I have no understanding as to why we didn't receive any money. Originally we thought, well, we're sort of stand-alone. We're probably one of the only agencies that provide the level of advocacy that we do. However, I later found out from Peter's office that in their research, they determined that at least 600 other agencies also did not receive the funding.

5:50 p.m.

Conservative

Karen Vecchio Conservative Elgin—Middlesex—London, ON

Thank you very much for that. I was speaking to a sexual assault centre in Vancouver where another 500 that are within that network also did not receive funding.

Ms. Kamateros, were you able to receive any funding from the federal government for shelters, or anything to support you that way?

5:50 p.m.

Executive Director, Shield of Athena Family Services

Melpa Kamateros

I have to say—and I just referred to my colleague, Ms. Walker—this is the confusion that exists currently at the governmental level. We have a network of services that include two centres and a shelter. Our shelter got the emergency funding. Our centres did not. This is, I would say, an old question that relates to what kinds of services can be effective for victims of violence.

We deal with different clientele at the shelter. We deal with different clientele at the centres. Both services are extremely necessary, and they target different populations. For example, at the shelters, it's mostly women in crisis, and at the centres, it's women referred mostly from the social services. Last year, 71% of our clients at the centres were direct referrals. This is precisely because of the language factors. We have the interventions in many languages, so that's the issue there.

Although the shelter did get the money, people should rethink the types of services that are beneficial for women who are victims and perceive them as integrated.

5:50 p.m.

Conservative

Karen Vecchio Conservative Elgin—Middlesex—London, ON

Wraparound....

5:50 p.m.

Executive Director, Shield of Athena Family Services

Melpa Kamateros

Yes. Thank you.

5:50 p.m.

Liberal

The Chair Liberal Wayne Easter

This is the last question, Karen.

5:50 p.m.

Conservative

Karen Vecchio Conservative Elgin—Middlesex—London, ON

I'm going to focus on human trafficking and then go back to Ms. Walker on this.

Specifically, we know that we were expecting the money to start rolling out. What do you see as the next steps to making sure we can make these efforts so that the federal government...? I know that all members of Parliament in London are listening. I know we are all in this, because we recognize the great work that you do. How can we continue to push forward your efforts for what you do for human trafficking? For all of the organizations across Canada, how can we get this message to the government that the money needs to come out now?

5:55 p.m.

Executive Director, London Abused Women's Centre

Megan Walker

I appreciate all of the MPs in London who have worked collaboratively towards a solution. We're very grateful in London, because we have a very supportive and generous community that so far has provided us with three months of payment for service to this very marginalized and vulnerable population.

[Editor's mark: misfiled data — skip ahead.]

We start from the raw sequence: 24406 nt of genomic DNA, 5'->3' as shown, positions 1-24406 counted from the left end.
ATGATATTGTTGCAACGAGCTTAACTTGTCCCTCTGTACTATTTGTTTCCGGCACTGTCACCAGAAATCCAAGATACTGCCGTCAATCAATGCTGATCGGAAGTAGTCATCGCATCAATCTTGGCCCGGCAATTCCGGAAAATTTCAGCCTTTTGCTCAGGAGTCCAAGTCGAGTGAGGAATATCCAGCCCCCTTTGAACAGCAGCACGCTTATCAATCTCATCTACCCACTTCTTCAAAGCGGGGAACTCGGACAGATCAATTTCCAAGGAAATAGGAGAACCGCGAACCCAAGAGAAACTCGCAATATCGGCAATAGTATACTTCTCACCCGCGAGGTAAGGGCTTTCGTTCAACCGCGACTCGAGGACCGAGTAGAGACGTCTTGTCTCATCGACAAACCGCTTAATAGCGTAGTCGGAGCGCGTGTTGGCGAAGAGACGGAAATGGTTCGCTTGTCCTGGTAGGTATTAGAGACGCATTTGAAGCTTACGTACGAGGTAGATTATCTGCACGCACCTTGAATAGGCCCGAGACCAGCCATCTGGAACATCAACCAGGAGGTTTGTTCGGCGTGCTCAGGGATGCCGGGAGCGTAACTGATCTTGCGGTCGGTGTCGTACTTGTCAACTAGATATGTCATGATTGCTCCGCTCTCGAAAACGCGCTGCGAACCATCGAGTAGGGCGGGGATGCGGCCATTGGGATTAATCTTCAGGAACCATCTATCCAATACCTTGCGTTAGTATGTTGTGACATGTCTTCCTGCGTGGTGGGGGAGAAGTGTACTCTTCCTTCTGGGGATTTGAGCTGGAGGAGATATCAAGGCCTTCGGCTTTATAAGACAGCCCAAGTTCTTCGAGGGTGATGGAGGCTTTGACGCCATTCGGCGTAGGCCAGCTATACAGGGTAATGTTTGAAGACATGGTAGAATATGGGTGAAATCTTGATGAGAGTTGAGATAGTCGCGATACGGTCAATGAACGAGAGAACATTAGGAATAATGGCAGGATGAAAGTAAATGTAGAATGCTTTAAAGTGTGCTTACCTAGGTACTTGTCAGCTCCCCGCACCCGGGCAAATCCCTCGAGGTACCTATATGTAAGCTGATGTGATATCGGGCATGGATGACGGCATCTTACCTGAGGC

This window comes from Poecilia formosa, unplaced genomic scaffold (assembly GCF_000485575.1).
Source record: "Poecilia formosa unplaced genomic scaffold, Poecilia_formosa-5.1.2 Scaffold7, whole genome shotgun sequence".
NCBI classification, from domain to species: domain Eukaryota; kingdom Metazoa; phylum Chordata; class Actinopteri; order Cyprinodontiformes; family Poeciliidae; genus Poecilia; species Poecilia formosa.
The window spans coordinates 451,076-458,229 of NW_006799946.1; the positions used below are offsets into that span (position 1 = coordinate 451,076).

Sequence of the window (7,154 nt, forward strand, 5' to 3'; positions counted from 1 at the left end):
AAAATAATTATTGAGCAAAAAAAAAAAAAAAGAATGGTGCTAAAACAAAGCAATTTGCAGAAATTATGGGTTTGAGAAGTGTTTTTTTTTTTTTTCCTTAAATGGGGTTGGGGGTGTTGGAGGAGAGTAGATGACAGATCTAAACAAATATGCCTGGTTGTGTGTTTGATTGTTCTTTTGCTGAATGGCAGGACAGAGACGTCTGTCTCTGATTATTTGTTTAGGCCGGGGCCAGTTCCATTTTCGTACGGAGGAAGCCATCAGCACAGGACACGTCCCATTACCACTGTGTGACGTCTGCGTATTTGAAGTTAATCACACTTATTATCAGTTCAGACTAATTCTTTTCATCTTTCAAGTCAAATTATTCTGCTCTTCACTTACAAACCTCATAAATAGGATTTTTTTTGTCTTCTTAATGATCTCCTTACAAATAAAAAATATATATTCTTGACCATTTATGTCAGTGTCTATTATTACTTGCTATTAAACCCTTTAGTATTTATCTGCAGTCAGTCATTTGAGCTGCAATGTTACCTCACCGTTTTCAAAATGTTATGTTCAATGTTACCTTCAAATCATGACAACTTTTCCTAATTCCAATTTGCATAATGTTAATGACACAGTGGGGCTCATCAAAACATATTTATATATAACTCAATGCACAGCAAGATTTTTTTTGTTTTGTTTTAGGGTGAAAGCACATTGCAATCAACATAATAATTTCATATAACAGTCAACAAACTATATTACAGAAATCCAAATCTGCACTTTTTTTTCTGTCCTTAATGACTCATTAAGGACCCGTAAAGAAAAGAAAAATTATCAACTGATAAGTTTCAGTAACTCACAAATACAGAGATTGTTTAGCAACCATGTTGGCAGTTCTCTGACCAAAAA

Basically, I think there are people in positions of power who don't understand this issue, who don't understand that it could be any one of these panellists, including the MPs, who could lose a daughter into the horrific world of sex trafficking. Once those daughters are lost and gone....

They fly in from all over Canada to London to ask us to help them find their daughters. Can you imagine? They're looking at videos on advertising sites to determine if their daughters are alive or dead. That's the reality. What we know is that this is not a single-city issue. The women who come to the London Abused Women's Centre later go to services in Nova Scotia. They're in Edmonton, in Montreal.

What we need is to make sure that every single woman in this situation has access to service. There is no wrong door, but right now the doors are slammed shut by the government. We can't even get them to find the right door.

5:55 p.m.

Liberal

The Chair Liberal Wayne Easter

We will have to end it there. We are very substantially over.

We turn now to Ms. Dzerowicz, who will be followed by Mr. Brunelle-Duceppe.

Go ahead, Julie.

5:55 p.m.

Liberal

Julie Dzerowicz Liberal Davenport, ON

Thank you so much.

I just want to say what an unbelievable panel we have here today. I really want to thank you for your respective leadership and for your unbelievably hard work. I really appreciate your being here today.

I'd like to get to three different questions, and I don't have a lot of time. I'm going to start with Ms. Scott at the Canadian Centre for Policy Alternatives and move into a question around child care.

You talked—and I think all the presenters have talked—a lot about the impact of COVID on women. I think you've talked about how the vast majority of those on our front lines and essential workers are women. I think you know, Ms. Scott, that in 2005-06 the Liberal government of the day signed a number of bilateral agreements with provinces. We tried to bring in a national child care program at the time. The NDP, unfortunately, didn't support our minority government at that time, so we fell and we ended up with a Conservative government that did not follow through on that national child care program.

We are where we are here today, and I can assure you there's not one female MP in office right now who doesn't want to move immediately to a national child care plan.